How to spot future entrepreneurs by their economic intuitions

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GERARDO L. LARGOZA

GERARDO L. LARGOZA

LAST year, a couple of ex-colleagues who now run a curriculum development outfit came to me with an interesting problem: how to measure the entrepreneurial aptitude of Grade 10 students to see who might be good candidates for the Entrepreneurship strands now available in Senior High School as a result of K-to-12.

A test like this is more useful than you might think. A forthcoming country report we prepared for the Global Entrepreneurship Monitor confirms what many have suspected for some time: there is no shortage of motivation or self-belief for an entrepreneurial career among our youth. Yet, data on small-business failures and career exits are sobering, even for those of us who believe one must fail often before succeeding. As with any undertaking requiring significant sunk resources, it is worth separating the truly talented from the merely optimistic, and the apt from the merely enthusiastic.

I found it most interesting working within the testing parameters. First, what’s being measured is aptitude, not achievement. You can’t just test students on what they learned in Grade 10, you’ve got to measure their innate talent for entrepreneurship, talent they can further develop in Grades 11 and 12. Second, the test must involve some reasoning. This might seem obvious until you realize that the majority of tests for entrepreneurial aptitude out there are psychological, not analytical. Here’s a typical item (from Tjan, Harrington & Hsieh, 2012): My friends would be more likely to say (a) It’s important that I do something meaningful (b) I have above-average vision and passion (c) I distinguish myself for my love for what I do. Yet we will need more than psychological profiling as Entrepreneurship under K-to-12 is a course of study.

Finally, any test to be taken by tens of thousands must consider the practical burden of marking. So we had to use multiple choice even if we all know entrepreneurial decisions are so often driven by context.


My approach was to formulate questions that test student intuition about how markets work and how important efficiency is to them. Mind you, this isn’t a test of terms like elasticity or opportunity cost, etc. It’s a test of whether students would make economically sound decisions when faced with ordinary small-business situations . . . even if they can’t explain why formally.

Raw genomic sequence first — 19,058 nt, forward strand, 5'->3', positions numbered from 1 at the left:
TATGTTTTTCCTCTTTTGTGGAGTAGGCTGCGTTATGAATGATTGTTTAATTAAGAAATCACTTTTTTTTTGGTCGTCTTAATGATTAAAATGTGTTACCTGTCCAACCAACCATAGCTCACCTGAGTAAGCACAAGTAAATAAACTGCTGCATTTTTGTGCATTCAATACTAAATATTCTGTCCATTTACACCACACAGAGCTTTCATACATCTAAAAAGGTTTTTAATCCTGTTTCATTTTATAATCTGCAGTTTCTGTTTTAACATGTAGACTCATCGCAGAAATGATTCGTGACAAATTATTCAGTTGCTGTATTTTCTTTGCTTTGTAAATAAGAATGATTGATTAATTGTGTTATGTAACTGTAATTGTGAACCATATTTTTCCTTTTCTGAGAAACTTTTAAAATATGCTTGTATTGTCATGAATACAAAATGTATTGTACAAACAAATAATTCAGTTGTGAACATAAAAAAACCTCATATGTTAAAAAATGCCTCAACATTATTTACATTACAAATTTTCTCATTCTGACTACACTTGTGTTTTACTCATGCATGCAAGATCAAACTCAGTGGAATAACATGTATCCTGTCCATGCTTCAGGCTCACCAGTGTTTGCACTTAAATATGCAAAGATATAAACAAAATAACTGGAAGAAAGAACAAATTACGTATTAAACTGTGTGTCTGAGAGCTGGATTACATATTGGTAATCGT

The items I submitted are, of course, proprietary, but here are a couple of items to give you a flavor:

If someone told you to store your money in a safe place, which of the following would best summarize your feelings: (a) It’s a good thing because it will be saved (b) It’s not such a good thing because it’s not growing (c) It’s a good thing because no one will find it (d) It’s not such a good thing because it means I can’t spend it.

You spent P10,000 to set up a business and earned P14,000. Today you found out you could have earned P15,000 had you gone into some other business instead. Which of the two best summarizes your feelings: (a) I feel bad missing out on the chance to earn P1,000 more (b) I feel all right; at least I earned P4,000 in profits.

In each case, which do you think a talented future entrepreneur would pick? You might recognize the well-established principles in microeconomics that have been adapted into an entrepreneurial setting, sans the jargon that throws students (and many adults) off.

Economic theory gets a bad rap from those who think “theory” is some fragile thing that can be easily debunked by one’s or someone else’s “experience”. Well, there are all sorts of theories and all sorts of experiences. The wise learner consumes them both, and carefully. We economics professors don’t always do such a convincing job of it, but if this exercise has taught me anything, it’s that the best theories are also eminently practical.

Dr. Gerardo L. Largoza is an associate professor at the DLSU School of Economics. His work is in behavioral and experimental economics, but in the last two years, he has been part of a team that has produced the Philippine Report of the Global Entrepreneurship Monitor. GEM is a consortium-led study that examines total “Early-Stage Entrepreneurial Activity” via surveys and expert interviews in over 70 countries.

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1 Comment

  1. I’m happy that such initiative has been taken vigorously by the private sector. Hopefully, more initiatives would come up to push the findings of the Report into fruition.